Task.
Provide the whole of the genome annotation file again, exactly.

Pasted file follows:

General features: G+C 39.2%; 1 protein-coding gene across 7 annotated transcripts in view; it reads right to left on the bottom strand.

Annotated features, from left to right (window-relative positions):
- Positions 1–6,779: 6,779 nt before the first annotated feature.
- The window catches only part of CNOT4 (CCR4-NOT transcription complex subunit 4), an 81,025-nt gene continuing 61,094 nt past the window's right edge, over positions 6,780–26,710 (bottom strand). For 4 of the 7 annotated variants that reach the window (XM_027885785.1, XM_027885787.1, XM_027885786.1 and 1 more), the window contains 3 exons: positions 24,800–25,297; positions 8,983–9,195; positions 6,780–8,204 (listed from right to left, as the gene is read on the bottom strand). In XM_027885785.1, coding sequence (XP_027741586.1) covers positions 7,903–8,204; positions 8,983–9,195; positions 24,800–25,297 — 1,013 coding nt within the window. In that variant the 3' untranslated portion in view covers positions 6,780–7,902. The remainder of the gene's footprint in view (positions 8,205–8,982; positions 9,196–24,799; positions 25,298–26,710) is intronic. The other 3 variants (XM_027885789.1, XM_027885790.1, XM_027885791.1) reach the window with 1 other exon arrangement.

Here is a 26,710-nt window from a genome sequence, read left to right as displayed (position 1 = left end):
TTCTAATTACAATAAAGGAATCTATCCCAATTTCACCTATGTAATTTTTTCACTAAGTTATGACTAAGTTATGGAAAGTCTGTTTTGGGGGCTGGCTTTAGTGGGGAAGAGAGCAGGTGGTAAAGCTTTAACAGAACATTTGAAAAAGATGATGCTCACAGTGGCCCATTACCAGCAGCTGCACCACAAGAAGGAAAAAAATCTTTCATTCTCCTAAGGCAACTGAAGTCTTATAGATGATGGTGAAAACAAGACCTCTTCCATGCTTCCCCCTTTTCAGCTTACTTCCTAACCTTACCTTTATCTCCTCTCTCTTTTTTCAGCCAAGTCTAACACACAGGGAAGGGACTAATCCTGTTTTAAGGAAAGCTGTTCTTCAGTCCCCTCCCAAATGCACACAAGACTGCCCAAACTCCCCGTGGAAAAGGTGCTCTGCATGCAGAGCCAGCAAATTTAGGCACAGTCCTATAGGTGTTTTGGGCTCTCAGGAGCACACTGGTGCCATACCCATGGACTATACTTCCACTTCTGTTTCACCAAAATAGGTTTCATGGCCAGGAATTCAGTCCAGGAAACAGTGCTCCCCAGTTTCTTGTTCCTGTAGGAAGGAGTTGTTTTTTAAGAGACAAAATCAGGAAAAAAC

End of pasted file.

General features: G+C 39.2%; 1 protein-coding gene across 7 annotated transcripts in view; it reads right to left on the bottom strand.

Annotated features, from left to right (window-relative positions):
- Positions 1–6,779: 6,779 nt before the first annotated feature.
- The window catches only part of CNOT4 (CCR4-NOT transcription complex subunit 4), an 81,025-nt gene continuing 61,094 nt past the window's right edge, over positions 6,780–26,710 (bottom strand). For 4 of the 7 annotated variants that reach the window (XM_027885785.1, XM_027885787.1, XM_027885786.1 and 1 more), the window contains 3 exons: positions 24,800–25,297; positions 8,983–9,195; positions 6,780–8,204 (listed from right to left, as the gene is read on the bottom strand). In XM_027885785.1, coding sequence (XP_027741586.1) covers positions 7,903–8,204; positions 8,983–9,195; positions 24,800–25,297 — 1,013 coding nt within the window. In that variant the 3' untranslated portion in view covers positions 6,780–7,902. The remainder of the gene's footprint in view (positions 8,205–8,982; positions 9,196–24,799; positions 25,298–26,710) is intronic. The other 3 variants (XM_027885789.1, XM_027885790.1, XM_027885791.1) reach the window with 1 other exon arrangement.

Here is a 26,710-nt window from a genome sequence, read left to right as displayed (position 1 = left end):
TTCTAATTACAATAAAGGAATCTATCCCAATTTCACCTATGTAATTTTTTCACTAAGTTATGACTAAGTTATGGAAAGTCTGTTTTGGGGGCTGGCTTTAGTGGGGAAGAGAGCAGGTGGTAAAGCTTTAACAGAACATTTGAAAAAGATGATGCTCACAGTGGCCCATTACCAGCAGCTGCACCACAAGAAGGAAAAAAATCTTTCATTCTCCTAAGGCAACTGAAGTCTTATAGATGATGGTGAAAACAAGACCTCTTCCATGCTTCCCCCTTTTCAGCTTACTTCCTAACCTTACCTTTATCTCCTCTCTCTTTTTTCAGCCAAGTCTAACACACAGGGAAGGGACTAATCCTGTTTTAAGGAAAGCTGTTCTTCAGTCCCCTCCCAAATGCACACAAGACTGCCCAAACTCCCCGTGGAAAAGGTGCTCTGCATGCAGAGCCAGCAAATTTAGGCACAGTCCTATAGGTGTTTTGGGCTCTCAGGAGCACACTGGTGCCATACCCATGGACTATACTTCCACTTCTGTTTCACCAAAATAGGTTTCATGGCCAGGAATTCAGTCCAGGAAACAGTGCTCCCCAGTTTCTTGTTCCTGTAGGAAGGAGTTGTTTTTTAAGAGACAAAATCAGGAAAAAAC